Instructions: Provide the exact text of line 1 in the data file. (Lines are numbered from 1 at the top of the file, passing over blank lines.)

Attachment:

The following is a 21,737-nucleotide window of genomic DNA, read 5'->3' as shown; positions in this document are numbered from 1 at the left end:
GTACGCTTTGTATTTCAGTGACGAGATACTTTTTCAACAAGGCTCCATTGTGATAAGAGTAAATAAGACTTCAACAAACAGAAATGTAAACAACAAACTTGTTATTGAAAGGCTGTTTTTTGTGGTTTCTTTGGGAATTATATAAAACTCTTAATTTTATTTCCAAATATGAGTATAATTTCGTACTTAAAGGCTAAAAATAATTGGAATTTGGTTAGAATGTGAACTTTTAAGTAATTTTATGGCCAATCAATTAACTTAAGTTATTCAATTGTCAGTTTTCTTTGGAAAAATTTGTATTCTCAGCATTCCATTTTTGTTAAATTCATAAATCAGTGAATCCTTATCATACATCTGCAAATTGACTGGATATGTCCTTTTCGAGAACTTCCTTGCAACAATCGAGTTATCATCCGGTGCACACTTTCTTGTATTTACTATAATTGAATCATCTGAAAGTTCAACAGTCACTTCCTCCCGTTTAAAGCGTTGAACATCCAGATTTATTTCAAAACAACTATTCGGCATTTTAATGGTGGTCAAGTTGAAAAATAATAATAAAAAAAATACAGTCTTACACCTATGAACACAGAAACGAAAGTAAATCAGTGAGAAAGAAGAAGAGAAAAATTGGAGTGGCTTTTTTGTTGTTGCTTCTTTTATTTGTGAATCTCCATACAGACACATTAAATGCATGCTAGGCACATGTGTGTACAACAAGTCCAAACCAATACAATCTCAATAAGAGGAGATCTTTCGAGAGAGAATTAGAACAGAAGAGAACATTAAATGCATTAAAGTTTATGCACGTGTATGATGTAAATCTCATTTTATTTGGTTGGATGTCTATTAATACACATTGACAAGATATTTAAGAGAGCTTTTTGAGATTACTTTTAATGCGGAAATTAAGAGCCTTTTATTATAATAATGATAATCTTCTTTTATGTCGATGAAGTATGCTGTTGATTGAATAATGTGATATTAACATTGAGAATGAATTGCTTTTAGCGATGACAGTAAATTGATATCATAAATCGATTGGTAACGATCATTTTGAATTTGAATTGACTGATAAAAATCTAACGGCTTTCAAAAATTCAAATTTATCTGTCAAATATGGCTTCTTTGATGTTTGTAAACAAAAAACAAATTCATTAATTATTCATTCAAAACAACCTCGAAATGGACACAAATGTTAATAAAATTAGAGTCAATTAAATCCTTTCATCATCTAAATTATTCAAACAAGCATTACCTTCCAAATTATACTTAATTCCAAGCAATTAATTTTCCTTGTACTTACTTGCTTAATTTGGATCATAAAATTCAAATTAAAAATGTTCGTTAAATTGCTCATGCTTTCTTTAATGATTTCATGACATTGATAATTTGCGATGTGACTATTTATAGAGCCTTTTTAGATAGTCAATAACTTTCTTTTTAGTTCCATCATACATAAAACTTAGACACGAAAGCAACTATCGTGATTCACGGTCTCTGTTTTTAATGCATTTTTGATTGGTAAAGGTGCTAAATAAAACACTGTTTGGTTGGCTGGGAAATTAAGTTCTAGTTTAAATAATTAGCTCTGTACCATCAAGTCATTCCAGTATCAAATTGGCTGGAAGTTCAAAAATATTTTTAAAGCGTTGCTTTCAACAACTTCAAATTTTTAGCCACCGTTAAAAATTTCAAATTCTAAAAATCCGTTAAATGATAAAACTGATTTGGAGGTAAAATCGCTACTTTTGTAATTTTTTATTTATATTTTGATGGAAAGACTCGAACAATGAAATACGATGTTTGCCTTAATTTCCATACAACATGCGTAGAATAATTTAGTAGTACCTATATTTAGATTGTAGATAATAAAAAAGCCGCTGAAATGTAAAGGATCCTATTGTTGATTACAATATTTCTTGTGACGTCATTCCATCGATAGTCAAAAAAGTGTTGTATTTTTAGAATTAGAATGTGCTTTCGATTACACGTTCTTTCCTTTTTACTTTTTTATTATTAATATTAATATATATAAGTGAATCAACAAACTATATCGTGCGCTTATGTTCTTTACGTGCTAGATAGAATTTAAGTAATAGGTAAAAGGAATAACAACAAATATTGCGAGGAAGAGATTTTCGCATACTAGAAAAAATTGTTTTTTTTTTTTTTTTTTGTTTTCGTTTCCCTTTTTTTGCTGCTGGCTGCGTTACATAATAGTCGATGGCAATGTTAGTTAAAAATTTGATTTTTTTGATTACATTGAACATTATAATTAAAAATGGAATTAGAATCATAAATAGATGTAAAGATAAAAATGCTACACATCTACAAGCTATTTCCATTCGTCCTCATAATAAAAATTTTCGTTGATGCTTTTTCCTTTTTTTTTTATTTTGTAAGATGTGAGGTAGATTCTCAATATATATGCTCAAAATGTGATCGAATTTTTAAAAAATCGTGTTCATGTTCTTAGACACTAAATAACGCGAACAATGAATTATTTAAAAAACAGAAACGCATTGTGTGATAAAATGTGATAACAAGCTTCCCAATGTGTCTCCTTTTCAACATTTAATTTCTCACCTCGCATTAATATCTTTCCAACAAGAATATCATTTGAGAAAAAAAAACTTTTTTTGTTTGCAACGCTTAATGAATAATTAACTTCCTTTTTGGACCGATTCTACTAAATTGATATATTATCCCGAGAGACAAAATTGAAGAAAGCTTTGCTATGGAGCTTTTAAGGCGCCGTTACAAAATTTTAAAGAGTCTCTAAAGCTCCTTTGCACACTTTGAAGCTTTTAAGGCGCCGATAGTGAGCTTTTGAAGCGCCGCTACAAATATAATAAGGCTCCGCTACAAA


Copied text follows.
The following is a 21,737-nucleotide window of genomic DNA, read 5'->3' as shown; positions in this document are numbered from 1 at the left end: